Three members of the National Youth Service Corps (NYSC) in Sokoto State are making the best of their service year by engaging in sheep/goat rearing; broiler, groundnuts and onion production.
The young men, Matthew Afolabi, Yusuf Owolabi and Kunle Shittu told The Guardian how they have been channelling their resources to help them earn extra income and build skills sets that could make them entrepreneurs and employers of labour in the nearest future.
Afolabi, a graduate from the Federal Polytechnic, Offa in Kwara State, who is currently serving at Tambuwal local government area of Sokoto State, said he is involved because “I got this idea from a friend who has been in Sokoto for a while.”
He was advised to purchase rams and rear them in preparation for the past Sallah festival, and he did. He bought six rams, which he started rearing while still serving.
He revealed that the cost of the rams ranged from N6,000 to N10,000 each, depending on how healthy and big they appeared.
“You have to make sure that the rams have enough food, change their water and check if they are healthy,” he explained. He also pointed out that during the last dry season, when there was no vegetation in the area, he was forced to buy formulated feeds for the animals.
“The first time I went to buy feeds, a bag cost N900 and I bought five bags, which totalled to N4500. Within a month, the rams consumed everything. So, I had to buy more bags of feed but this time, the price increased to N1,300 per bag and now N1,500 per bag. This is a challenge,” he said.
He sold each ram between N18,000 and N30,000 depending on the size. He, however, claimed that the profit margin was low because of the high cost of feeds, but was glad that the money invested was not lost.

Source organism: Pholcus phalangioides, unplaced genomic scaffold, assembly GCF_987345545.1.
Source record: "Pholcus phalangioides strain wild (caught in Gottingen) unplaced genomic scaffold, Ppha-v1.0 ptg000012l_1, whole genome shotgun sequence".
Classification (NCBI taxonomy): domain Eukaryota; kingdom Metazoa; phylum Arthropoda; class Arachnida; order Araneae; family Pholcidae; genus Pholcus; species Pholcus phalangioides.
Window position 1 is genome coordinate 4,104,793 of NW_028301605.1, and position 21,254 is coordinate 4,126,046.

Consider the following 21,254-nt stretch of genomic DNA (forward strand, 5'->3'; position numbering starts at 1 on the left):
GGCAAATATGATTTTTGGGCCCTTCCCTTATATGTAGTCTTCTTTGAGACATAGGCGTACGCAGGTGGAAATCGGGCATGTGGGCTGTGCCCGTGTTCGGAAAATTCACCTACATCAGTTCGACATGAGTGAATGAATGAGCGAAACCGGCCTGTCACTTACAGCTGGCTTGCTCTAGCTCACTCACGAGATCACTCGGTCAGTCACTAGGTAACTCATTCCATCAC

He admitted he had never had any training on animal rearing, as this was his first experience, expressing satisfaction that he had learnt the rudiments of livestock production.
Another corps member in Sokoto, Shittu, cultivated and harvested groundnuts recently on a piece of land he leased, and is about to harvest his onions.
Shedding light on how he goes about it, he said, “Planting onions requires more attention and regular weeding and this has been very stressful, unlike groundnuts. Planting groundnuts didn’t give me much stress. After planting, I only had to weed three times before harvesting. I planted three kilos of groundnuts during the raining season and I harvested a bag of groundnut and five bags of the groundnut leaves.”
Shittu revealed that he got to know about agriculture during a Skills Acquisition and Entrepreneurship Development (SAED) programme at the NYSC camp orientation, and went on to his place of primary assignment where he requested for a small piece of land to plant groundnuts.
“After clearing the land, I made ridges and went to the market to buy groundnuts which was sold at N450 per two kilos. The outcome of that was very positive because I gained a lot of money. If I had known, I would have planted 50 kilos of groundnuts instead of three kilos,” he said.
Owolabi, who is now planning how to start a poultry farm after his service year, holds a degree in Computer Science from the Federal University of Technology, Minna.
The corps member currently rears over 150 broilers for chicken production, and is planning to expand. “I sell to people who prepare roasted chickens on the roadsides and other people that still want to eat chickens in their personal homes,” he said.
He also disclosed that he had not only earned a lot of money from the poultry production, but had learnt a lot on the business. He, however, warned about the risks associated with poultry, saying, “Poultry farming is highly profitable but the risks involved are undoubtedly many. Broilers are vulnerable to diseases and are most likely to die if proper care is not taken.”
Owolabi said the need for gainful employment creation for himself and others, and the desire to do a business that ensures a quick return on investments prompted him into the agribusiness. He also added that he got his inspiration from some of the successful men in Nigeria who engage in agriculture.
Meanwhile, Mr Bello Ballama, the NYSC FCT coordinator, had said that the National Youth Service Corps (NYSC) would include farming and crop production as part of the one-year primary assignment for corps members, starting from the next service year.
“This will not only support skills acquisition of NYSC but also government’s plans of boosting agricultural production to improve self-reliance and achieve national growth and development,” ballama had said.